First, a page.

One month in…

Yay for me – I made it through the first month without any major hassles. And by saying that, I am of course not acknowledging that little immigration hiccup that caused the 10 most terrifying days of my life so far!

Man, what can I say? I’m sitting here all jittery with excitement. I wish I could simply dictate everything I wanted to put into this post and it would magically appear on my screen. I’m so scared I might forget something. How do I fit a month into one post?

By saying this:

I’m happy!

That about sums it up. I haven’t regretted a single moment. Everything is exactly as it should be.

I’ve decided to put together a top 10 pros/cons list of life in Korea. Well, I can’t really speak for all of Korea, but I can speak for the lovely countryside town of Munsan.

Now, please, I don’t want to come across as one of those people who move away from their hometown and suddenly believe that they are somehow superior for having “finally broken free”. I also don’t believe that “everyone should do this once in their life”. Well, I do, but truthfully, not everyone would enjoy it. Or cope. Moving away from home has merely given me the opportunity to experience something completely the opposite of what I’m used to. I love to share my observations, though at the same time I realise that I was once perfectly content in the situation I was in, and one day I’ll have to return. Keep this in mind when I rub in what a good time I’m having. 😉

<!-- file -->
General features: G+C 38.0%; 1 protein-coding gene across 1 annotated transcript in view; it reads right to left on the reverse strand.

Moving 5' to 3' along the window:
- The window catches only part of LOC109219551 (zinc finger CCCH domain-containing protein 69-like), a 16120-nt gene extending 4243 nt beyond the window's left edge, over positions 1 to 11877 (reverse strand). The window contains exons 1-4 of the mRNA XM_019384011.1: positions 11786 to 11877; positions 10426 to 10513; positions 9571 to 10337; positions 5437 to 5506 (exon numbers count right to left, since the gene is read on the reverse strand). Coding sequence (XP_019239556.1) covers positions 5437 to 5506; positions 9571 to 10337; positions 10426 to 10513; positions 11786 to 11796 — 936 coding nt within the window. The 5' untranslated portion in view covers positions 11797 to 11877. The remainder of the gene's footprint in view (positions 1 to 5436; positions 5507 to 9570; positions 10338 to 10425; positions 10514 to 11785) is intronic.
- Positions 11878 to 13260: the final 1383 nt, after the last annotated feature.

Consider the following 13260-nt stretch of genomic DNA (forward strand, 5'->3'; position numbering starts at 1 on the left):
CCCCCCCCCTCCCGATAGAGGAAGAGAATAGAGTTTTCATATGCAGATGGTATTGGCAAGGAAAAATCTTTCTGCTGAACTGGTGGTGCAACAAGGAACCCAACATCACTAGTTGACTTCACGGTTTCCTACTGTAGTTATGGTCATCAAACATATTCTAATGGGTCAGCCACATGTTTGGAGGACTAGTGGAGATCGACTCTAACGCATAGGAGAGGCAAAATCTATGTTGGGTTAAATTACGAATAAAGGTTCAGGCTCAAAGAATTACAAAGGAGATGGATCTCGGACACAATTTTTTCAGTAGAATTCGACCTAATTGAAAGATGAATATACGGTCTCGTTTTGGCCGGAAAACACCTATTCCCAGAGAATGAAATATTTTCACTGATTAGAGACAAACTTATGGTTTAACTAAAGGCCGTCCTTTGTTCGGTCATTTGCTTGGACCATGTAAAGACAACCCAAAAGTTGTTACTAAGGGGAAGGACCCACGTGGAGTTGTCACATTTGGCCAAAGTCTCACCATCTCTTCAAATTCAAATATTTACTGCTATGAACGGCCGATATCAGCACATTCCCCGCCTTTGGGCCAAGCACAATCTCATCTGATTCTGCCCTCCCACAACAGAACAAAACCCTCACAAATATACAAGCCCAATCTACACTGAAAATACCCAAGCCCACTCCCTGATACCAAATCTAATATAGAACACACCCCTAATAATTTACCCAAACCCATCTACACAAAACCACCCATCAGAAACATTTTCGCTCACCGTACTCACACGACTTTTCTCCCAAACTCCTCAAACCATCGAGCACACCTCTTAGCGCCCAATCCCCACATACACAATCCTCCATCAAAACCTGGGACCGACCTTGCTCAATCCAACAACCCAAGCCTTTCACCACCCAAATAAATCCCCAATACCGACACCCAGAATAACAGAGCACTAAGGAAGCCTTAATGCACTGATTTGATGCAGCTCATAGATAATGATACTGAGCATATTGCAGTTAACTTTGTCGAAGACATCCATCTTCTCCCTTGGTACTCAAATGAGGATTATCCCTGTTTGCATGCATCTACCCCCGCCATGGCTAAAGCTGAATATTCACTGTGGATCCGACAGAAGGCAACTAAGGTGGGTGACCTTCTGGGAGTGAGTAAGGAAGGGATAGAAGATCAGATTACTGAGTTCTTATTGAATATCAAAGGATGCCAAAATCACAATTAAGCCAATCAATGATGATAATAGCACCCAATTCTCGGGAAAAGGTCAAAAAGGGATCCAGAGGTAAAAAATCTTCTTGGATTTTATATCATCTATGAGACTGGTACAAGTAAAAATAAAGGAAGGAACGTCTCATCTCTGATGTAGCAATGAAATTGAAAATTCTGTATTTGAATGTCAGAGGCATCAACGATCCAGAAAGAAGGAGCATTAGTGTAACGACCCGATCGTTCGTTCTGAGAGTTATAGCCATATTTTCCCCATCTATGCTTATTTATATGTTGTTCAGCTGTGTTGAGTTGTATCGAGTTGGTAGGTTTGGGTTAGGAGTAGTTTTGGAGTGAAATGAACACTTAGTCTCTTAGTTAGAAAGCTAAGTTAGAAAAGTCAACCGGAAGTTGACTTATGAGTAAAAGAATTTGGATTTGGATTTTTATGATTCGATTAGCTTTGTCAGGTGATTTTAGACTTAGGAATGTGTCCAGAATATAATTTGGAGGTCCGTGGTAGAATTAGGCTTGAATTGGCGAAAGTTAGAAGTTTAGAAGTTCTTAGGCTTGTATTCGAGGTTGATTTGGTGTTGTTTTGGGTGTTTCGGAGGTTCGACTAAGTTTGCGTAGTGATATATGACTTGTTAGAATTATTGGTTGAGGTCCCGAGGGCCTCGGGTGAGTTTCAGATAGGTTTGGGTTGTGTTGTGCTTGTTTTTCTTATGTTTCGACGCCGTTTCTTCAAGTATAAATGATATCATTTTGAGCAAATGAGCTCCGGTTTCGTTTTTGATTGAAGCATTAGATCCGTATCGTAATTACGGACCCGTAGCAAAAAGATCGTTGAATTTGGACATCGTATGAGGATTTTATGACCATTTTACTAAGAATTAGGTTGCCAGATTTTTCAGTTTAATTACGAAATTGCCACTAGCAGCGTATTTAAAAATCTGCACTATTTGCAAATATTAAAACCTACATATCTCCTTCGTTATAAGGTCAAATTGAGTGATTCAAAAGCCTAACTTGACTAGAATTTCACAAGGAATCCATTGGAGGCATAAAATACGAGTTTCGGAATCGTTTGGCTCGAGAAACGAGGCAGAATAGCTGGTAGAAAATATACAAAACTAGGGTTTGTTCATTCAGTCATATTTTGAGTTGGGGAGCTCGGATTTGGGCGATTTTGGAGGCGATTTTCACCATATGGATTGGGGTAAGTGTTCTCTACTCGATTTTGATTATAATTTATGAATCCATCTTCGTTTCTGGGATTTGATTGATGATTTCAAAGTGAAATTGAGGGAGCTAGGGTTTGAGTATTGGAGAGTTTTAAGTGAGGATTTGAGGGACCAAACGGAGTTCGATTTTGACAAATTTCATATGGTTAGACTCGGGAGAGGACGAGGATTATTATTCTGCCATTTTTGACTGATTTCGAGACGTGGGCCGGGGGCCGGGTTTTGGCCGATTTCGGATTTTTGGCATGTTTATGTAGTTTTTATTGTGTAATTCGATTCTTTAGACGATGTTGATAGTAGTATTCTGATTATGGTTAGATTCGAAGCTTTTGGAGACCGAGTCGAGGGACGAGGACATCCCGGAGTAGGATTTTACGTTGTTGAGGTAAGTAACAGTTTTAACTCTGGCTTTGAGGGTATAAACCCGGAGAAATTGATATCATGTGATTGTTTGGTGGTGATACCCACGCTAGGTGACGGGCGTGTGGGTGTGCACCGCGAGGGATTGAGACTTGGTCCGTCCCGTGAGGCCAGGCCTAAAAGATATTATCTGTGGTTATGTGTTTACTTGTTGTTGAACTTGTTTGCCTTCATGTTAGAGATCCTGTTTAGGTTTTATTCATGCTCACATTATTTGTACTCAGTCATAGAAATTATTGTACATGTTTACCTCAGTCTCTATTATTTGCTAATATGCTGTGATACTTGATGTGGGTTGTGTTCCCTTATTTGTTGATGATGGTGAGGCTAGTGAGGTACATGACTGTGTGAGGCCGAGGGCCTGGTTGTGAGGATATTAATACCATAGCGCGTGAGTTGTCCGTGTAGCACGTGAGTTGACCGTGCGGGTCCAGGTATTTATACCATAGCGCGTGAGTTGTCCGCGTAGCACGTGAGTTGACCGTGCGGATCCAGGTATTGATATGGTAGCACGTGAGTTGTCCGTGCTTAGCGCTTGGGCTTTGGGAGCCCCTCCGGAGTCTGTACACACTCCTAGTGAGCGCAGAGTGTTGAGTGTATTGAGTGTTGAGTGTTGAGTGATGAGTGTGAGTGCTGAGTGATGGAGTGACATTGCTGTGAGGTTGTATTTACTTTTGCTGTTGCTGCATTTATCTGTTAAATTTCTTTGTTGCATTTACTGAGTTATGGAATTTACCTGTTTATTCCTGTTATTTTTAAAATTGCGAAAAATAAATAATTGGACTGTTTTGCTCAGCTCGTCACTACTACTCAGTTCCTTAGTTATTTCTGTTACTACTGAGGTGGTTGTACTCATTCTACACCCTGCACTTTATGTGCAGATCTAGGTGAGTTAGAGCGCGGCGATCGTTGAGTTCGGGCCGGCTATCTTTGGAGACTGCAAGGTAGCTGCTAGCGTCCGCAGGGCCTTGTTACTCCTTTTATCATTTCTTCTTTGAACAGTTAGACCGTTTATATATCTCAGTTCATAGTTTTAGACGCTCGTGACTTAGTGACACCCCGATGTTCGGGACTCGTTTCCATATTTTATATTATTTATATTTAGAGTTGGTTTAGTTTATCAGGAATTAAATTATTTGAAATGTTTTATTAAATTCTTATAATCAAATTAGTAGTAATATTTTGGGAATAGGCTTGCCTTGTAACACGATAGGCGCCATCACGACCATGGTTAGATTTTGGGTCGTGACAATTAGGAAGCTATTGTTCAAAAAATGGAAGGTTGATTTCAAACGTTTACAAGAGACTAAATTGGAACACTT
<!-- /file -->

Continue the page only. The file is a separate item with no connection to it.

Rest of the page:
Let’s roll…

Top 10 things I love:

 1. My own apartment. It’s my first time living alone, so it’s quite something to be allowed to leave the dishes to rot away, should I so wish. (FYI, I don’t.) I’m still a domestic apprentice, but I’m getting the basics right. I’ve always had freedom and privacy at home (I was an easy teenager, hope my kids pay it forward!), but this is something completely new. Initially, it felt weird to come and go as I pleased, but I’m slowly getting used to it.


This one was taken after a tea party with the girls, so it’s not exactly the best reflection of the level of neatness I’ve achieved.